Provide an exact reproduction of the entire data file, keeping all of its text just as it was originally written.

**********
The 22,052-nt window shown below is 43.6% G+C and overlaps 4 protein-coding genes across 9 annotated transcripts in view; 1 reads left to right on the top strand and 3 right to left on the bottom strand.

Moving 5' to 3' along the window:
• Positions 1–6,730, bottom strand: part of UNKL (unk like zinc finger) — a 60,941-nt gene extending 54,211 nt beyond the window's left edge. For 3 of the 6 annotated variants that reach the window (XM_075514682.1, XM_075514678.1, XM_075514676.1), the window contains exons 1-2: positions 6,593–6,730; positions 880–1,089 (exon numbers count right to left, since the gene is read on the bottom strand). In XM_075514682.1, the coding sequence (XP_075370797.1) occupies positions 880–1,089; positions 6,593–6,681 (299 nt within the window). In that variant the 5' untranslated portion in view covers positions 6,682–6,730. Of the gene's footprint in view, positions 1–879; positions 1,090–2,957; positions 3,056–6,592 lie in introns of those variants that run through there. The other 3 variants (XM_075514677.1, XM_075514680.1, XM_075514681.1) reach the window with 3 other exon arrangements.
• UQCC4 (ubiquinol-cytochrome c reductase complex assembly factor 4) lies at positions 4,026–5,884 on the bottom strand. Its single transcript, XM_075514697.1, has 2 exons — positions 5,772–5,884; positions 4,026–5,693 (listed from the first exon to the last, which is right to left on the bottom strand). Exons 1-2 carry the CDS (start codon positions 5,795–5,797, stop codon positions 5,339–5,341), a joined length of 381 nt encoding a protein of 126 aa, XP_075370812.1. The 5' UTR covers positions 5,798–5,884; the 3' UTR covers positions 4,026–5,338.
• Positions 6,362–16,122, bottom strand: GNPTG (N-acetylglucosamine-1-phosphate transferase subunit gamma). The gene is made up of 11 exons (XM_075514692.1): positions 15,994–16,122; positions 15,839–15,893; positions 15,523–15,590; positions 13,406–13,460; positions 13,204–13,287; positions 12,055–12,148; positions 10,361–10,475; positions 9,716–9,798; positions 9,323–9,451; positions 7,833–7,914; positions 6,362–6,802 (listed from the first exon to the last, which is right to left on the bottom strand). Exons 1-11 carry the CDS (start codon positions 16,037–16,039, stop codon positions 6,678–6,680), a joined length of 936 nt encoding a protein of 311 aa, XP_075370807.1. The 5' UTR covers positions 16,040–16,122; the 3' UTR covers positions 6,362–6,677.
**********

The 22,052-nt window shown below is 43.6% G+C and overlaps 4 protein-coding genes across 9 annotated transcripts in view; 1 reads left to right on the top strand and 3 right to left on the bottom strand.

Moving 5' to 3' along the window:
• Positions 1–6,730, bottom strand: part of UNKL (unk like zinc finger) — a 60,941-nt gene extending 54,211 nt beyond the window's left edge. For 3 of the 6 annotated variants that reach the window (XM_075514682.1, XM_075514678.1, XM_075514676.1), the window contains exons 1-2: positions 6,593–6,730; positions 880–1,089 (exon numbers count right to left, since the gene is read on the bottom strand). In XM_075514682.1, the coding sequence (XP_075370797.1) occupies positions 880–1,089; positions 6,593–6,681 (299 nt within the window). In that variant the 5' untranslated portion in view covers positions 6,682–6,730. Of the gene's footprint in view, positions 1–879; positions 1,090–2,957; positions 3,056–6,592 lie in introns of those variants that run through there. The other 3 variants (XM_075514677.1, XM_075514680.1, XM_075514681.1) reach the window with 3 other exon arrangements.
• UQCC4 (ubiquinol-cytochrome c reductase complex assembly factor 4) lies at positions 4,026–5,884 on the bottom strand. Its single transcript, XM_075514697.1, has 2 exons — positions 5,772–5,884; positions 4,026–5,693 (listed from the first exon to the last, which is right to left on the bottom strand). Exons 1-2 carry the CDS (start codon positions 5,795–5,797, stop codon positions 5,339–5,341), a joined length of 381 nt encoding a protein of 126 aa, XP_075370812.1. The 5' UTR covers positions 5,798–5,884; the 3' UTR covers positions 4,026–5,338.
• Positions 6,362–16,122, bottom strand: GNPTG (N-acetylglucosamine-1-phosphate transferase subunit gamma). The gene is made up of 11 exons (XM_075514692.1): positions 15,994–16,122; positions 15,839–15,893; positions 15,523–15,590; positions 13,406–13,460; positions 13,204–13,287; positions 12,055–12,148; positions 10,361–10,475; positions 9,716–9,798; positions 9,323–9,451; positions 7,833–7,914; positions 6,362–6,802 (listed from the first exon to the last, which is right to left on the bottom strand). Exons 1-11 carry the CDS (start codon positions 16,037–16,039, stop codon positions 6,678–6,680), a joined length of 936 nt encoding a protein of 311 aa, XP_075370807.1. The 5' UTR covers positions 16,040–16,122; the 3' UTR covers positions 6,362–6,677.